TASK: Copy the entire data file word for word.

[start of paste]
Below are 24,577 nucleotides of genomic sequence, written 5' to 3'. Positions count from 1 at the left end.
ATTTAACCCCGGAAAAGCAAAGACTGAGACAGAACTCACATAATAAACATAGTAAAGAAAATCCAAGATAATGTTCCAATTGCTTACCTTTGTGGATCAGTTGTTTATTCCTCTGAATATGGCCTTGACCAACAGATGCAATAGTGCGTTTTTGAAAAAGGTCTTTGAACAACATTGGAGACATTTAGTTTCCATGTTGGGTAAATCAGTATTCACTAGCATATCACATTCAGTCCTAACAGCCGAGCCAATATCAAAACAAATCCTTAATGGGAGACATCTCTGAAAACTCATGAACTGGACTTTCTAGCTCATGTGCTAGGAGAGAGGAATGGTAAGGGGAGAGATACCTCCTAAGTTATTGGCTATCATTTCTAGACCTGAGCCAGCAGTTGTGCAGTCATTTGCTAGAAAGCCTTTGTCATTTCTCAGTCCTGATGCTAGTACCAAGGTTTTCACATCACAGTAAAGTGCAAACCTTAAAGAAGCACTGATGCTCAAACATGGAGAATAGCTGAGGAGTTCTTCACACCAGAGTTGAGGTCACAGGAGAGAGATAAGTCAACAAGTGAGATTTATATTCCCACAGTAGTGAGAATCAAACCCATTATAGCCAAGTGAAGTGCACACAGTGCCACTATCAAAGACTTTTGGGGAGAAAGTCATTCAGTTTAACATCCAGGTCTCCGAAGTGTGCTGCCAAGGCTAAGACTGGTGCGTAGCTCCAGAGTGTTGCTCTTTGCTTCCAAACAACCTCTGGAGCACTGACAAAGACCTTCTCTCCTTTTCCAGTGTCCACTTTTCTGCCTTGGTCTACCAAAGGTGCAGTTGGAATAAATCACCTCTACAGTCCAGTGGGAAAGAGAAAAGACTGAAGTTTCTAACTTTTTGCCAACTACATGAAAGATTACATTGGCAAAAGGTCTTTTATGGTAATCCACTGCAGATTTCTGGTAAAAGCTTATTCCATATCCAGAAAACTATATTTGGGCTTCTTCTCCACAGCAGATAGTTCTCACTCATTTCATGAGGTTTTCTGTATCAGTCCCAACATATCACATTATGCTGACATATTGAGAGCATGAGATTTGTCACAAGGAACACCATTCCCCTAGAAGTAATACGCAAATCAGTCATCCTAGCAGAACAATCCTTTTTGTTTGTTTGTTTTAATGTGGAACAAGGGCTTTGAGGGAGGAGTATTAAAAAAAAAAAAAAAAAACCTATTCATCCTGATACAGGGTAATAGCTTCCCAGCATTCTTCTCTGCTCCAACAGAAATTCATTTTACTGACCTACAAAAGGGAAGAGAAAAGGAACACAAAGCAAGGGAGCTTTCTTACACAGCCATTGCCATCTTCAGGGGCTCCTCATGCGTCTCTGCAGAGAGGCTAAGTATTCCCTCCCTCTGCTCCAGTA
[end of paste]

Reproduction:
Below are 24,577 nucleotides of genomic sequence, written 5' to 3'. Positions count from 1 at the left end.
ATTTAACCCCGGAAAAGCAAAGACTGAGACAGAACTCACATAATAAACATAGTAAAGAAAATCCAAGATAATGTTCCAATTGCTTACCTTTGTGGATCAGTTGTTTATTCCTCTGAATATGGCCTTGACCAACAGATGCAATAGTGCGTTTTTGAAAAAGGTCTTTGAACAACATTGGAGACATTTAGTTTCCATGTTGGGTAAATCAGTATTCACTAGCATATCACATTCAGTCCTAACAGCCGAGCCAATATCAAAACAAATCCTTAATGGGAGACATCTCTGAAAACTCATGAACTGGACTTTCTAGCTCATGTGCTAGGAGAGAGGAATGGTAAGGGGAGAGATACCTCCTAAGTTATTGGCTATCATTTCTAGACCTGAGCCAGCAGTTGTGCAGTCATTTGCTAGAAAGCCTTTGTCATTTCTCAGTCCTGATGCTAGTACCAAGGTTTTCACATCACAGTAAAGTGCAAACCTTAAAGAAGCACTGATGCTCAAACATGGAGAATAGCTGAGGAGTTCTTCACACCAGAGTTGAGGTCACAGGAGAGAGATAAGTCAACAAGTGAGATTTATATTCCCACAGTAGTGAGAATCAAACCCATTATAGCCAAGTGAAGTGCACACAGTGCCACTATCAAAGACTTTTGGGGAGAAAGTCATTCAGTTTAACATCCAGGTCTCCGAAGTGTGCTGCCAAGGCTAAGACTGGTGCGTAGCTCCAGAGTGTTGCTCTTTGCTTCCAAACAACCTCTGGAGCACTGACAAAGACCTTCTCTCCTTTTCCAGTGTCCACTTTTCTGCCTTGGTCTACCAAAGGTGCAGTTGGAATAAATCACCTCTACAGTCCAGTGGGAAAGAGAAAAGACTGAAGTTTCTAACTTTTTGCCAACTACATGAAAGATTACATTGGCAAAAGGTCTTTTATGGTAATCCACTGCAGATTTCTGGTAAAAGCTTATTCCATATCCAGAAAACTATATTTGGGCTTCTTCTCCACAGCAGATAGTTCTCACTCATTTCATGAGGTTTTCTGTATCAGTCCCAACATATCACATTATGCTGACATATTGAGAGCATGAGATTTGTCACAAGGAACACCATTCCCCTAGAAGTAATACGCAAATCAGTCATCCTAGCAGAACAATCCTTTTTGTTTGTTTGTTTTAATGTGGAACAAGGGCTTTGAGGGAGGAGTATTAAAAAAAAAAAAAAAAAACCTATTCATCCTGATACAGGGTAATAGCTTCCCAGCATTCTTCTCTGCTCCAACAGAAATTCATTTTACTGACCTACAAAAGGGAAGAGAAAAGGAACACAAAGCAAGGGAGCTTTCTTACACAGCCATTGCCATCTTCAGGGGCTCCTCATGCGTCTCTGCAGAGAGGCTAAGTATTCCCTCCCTCTGCTCCAGTA